Suspects charged with using slingshot to shoot marbles into moving cars

Local News

SPRINGVILLE, Ala. (WIAT) — Two men have been charged after police say they shot into moving vehicles using glass marbles and a slingshot.

Damage was reported to several vehicles last week in the city of Springville. Police said they took 8 different reports.

“There are some other municipalities investigating this from damage in their areas as well,” said Sgt. Frank Mathews with the Springville Police Department.

Mathews said the majority of calls were reported along U.S. Highway 11.

After an investigation, 18-year-old Alexander Hyche and 20-year-old Jordan Smith were charged with shooting into an occupied vehicle and criminal mischief.

Both have bonded out.

Victims are still uneasy after the incident.

“This loud explosion happened. It scared me to death, I thought she was shot. I didn’t know what was happening, there was glass everywhere,” said Tammy McDaniel, who was the passenger in one of the cars.

McDaniel was helping her 16-year-old niece Kiersten Charping practice some night driving after bible study when their window was shot.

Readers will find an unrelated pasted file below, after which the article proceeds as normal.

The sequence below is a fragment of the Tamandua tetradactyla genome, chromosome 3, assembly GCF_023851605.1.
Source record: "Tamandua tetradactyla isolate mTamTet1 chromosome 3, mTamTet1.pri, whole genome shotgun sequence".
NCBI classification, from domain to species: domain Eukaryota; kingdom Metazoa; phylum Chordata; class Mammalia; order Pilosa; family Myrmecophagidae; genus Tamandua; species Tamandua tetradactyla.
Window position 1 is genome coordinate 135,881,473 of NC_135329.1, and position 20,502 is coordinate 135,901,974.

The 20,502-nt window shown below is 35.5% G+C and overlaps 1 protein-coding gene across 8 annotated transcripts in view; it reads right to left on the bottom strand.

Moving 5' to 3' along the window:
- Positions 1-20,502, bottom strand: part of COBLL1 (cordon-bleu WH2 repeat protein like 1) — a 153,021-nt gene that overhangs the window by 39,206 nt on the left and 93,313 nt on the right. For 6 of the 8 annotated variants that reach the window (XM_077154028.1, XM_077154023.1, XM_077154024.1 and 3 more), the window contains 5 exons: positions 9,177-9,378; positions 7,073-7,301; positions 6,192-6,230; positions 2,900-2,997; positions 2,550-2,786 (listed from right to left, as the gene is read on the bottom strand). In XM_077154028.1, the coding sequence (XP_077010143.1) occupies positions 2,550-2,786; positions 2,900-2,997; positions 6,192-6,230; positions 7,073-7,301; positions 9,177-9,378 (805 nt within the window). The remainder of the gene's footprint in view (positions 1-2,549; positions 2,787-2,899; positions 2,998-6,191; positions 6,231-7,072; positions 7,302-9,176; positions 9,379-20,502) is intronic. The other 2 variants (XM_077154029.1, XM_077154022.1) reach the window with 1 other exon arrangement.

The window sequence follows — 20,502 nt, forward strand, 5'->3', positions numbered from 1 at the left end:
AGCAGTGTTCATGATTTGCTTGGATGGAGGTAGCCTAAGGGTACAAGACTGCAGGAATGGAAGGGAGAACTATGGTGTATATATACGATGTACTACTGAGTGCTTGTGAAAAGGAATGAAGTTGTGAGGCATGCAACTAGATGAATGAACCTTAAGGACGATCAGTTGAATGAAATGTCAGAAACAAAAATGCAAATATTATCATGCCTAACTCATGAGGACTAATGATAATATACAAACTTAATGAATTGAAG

“Something bad could happen to me or my aunt, you know, me being a new driver, I could have lost control and went off the road,” said Charping.

Charping’s Aunt just replaced the glass on the vehicle. She still cannot believe the suspects are accused of using glass marbles and a slingshot.

“I have trouble understanding how anybody could find that that’s funny. I have trouble understanding how anybody could just sit and come up with this,” said McDaniel.

According to Springville Police, investigators used the recently-installed Flock Safety system for help.

Several cameras are strategically placed around the area and provide officers with a library of vehicle images that can be used in investigations.

Sgt. Frank Mathews explained the cameras aren’t there to enforce speed, but help locate a wanted person or stolen vehicle.

In this case, the system helped locate the suspects, Mathews said.

“We were able to put a timeline down on when these incidents occurred and the shooting and what time the vehicle was passing these cameras, and it narrowed it down to what type of vehicle it was,” said Mathews.

Mathews said other jurisdictions also use Flock Safety cameras and departments can communicate information that may help in a join investigation.

Victims like Charping told CBS 42 it will take some time to feel comfortable driving again.

“I don’t know if I want to get behind the wheel anymore. I know I will eventually, but right now it is very scary,” said Charping.

Springville Police said Flock Safety cameras have been helpful in solving other crimes. Sgt. Mathews encouraged neighborhood associations to consider similar devices to deter crime.

The suspects could face charges in other jurisdictions.

Investigators declined to talk about a possible motive.


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